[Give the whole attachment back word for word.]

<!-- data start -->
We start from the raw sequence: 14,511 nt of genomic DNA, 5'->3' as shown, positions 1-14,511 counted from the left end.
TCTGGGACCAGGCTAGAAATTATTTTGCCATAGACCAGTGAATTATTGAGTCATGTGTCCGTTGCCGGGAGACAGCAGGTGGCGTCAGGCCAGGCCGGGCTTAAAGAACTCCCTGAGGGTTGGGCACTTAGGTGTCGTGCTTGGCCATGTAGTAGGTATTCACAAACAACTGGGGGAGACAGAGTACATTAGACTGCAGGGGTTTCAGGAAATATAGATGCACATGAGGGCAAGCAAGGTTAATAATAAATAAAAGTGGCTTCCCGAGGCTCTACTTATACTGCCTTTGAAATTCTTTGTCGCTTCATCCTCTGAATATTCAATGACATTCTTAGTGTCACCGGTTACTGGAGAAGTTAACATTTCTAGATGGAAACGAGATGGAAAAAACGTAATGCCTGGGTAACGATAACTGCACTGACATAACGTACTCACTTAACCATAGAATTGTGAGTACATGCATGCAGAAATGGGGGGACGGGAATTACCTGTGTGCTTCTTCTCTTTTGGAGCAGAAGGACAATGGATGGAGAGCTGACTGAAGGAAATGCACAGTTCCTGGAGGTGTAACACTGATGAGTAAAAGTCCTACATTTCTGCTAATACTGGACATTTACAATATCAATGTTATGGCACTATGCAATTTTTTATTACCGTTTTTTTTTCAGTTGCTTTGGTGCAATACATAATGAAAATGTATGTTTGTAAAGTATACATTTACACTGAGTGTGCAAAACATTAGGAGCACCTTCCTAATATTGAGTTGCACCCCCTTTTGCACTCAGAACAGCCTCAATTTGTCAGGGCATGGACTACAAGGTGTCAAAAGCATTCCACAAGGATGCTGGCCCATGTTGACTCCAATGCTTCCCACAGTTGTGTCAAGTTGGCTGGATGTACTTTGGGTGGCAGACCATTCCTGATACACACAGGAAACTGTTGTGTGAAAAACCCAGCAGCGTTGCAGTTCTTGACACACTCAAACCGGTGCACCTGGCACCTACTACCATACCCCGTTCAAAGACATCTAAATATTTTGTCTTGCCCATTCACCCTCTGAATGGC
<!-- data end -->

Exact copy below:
We start from the raw sequence: 14,511 nt of genomic DNA, 5'->3' as shown, positions 1-14,511 counted from the left end.
TCTGGGACCAGGCTAGAAATTATTTTGCCATAGACCAGTGAATTATTGAGTCATGTGTCCGTTGCCGGGAGACAGCAGGTGGCGTCAGGCCAGGCCGGGCTTAAAGAACTCCCTGAGGGTTGGGCACTTAGGTGTCGTGCTTGGCCATGTAGTAGGTATTCACAAACAACTGGGGGAGACAGAGTACATTAGACTGCAGGGGTTTCAGGAAATATAGATGCACATGAGGGCAAGCAAGGTTAATAATAAATAAAAGTGGCTTCCCGAGGCTCTACTTATACTGCCTTTGAAATTCTTTGTCGCTTCATCCTCTGAATATTCAATGACATTCTTAGTGTCACCGGTTACTGGAGAAGTTAACATTTCTAGATGGAAACGAGATGGAAAAAACGTAATGCCTGGGTAACGATAACTGCACTGACATAACGTACTCACTTAACCATAGAATTGTGAGTACATGCATGCAGAAATGGGGGGACGGGAATTACCTGTGTGCTTCTTCTCTTTTGGAGCAGAAGGACAATGGATGGAGAGCTGACTGAAGGAAATGCACAGTTCCTGGAGGTGTAACACTGATGAGTAAAAGTCCTACATTTCTGCTAATACTGGACATTTACAATATCAATGTTATGGCACTATGCAATTTTTTATTACCGTTTTTTTTTCAGTTGCTTTGGTGCAATACATAATGAAAATGTATGTTTGTAAAGTATACATTTACACTGAGTGTGCAAAACATTAGGAGCACCTTCCTAATATTGAGTTGCACCCCCTTTTGCACTCAGAACAGCCTCAATTTGTCAGGGCATGGACTACAAGGTGTCAAAAGCATTCCACAAGGATGCTGGCCCATGTTGACTCCAATGCTTCCCACAGTTGTGTCAAGTTGGCTGGATGTACTTTGGGTGGCAGACCATTCCTGATACACACAGGAAACTGTTGTGTGAAAAACCCAGCAGCGTTGCAGTTCTTGACACACTCAAACCGGTGCACCTGGCACCTACTACCATACCCCGTTCAAAGACATCTAAATATTTTGTCTTGCCCATTCACCCTCTGAATGGC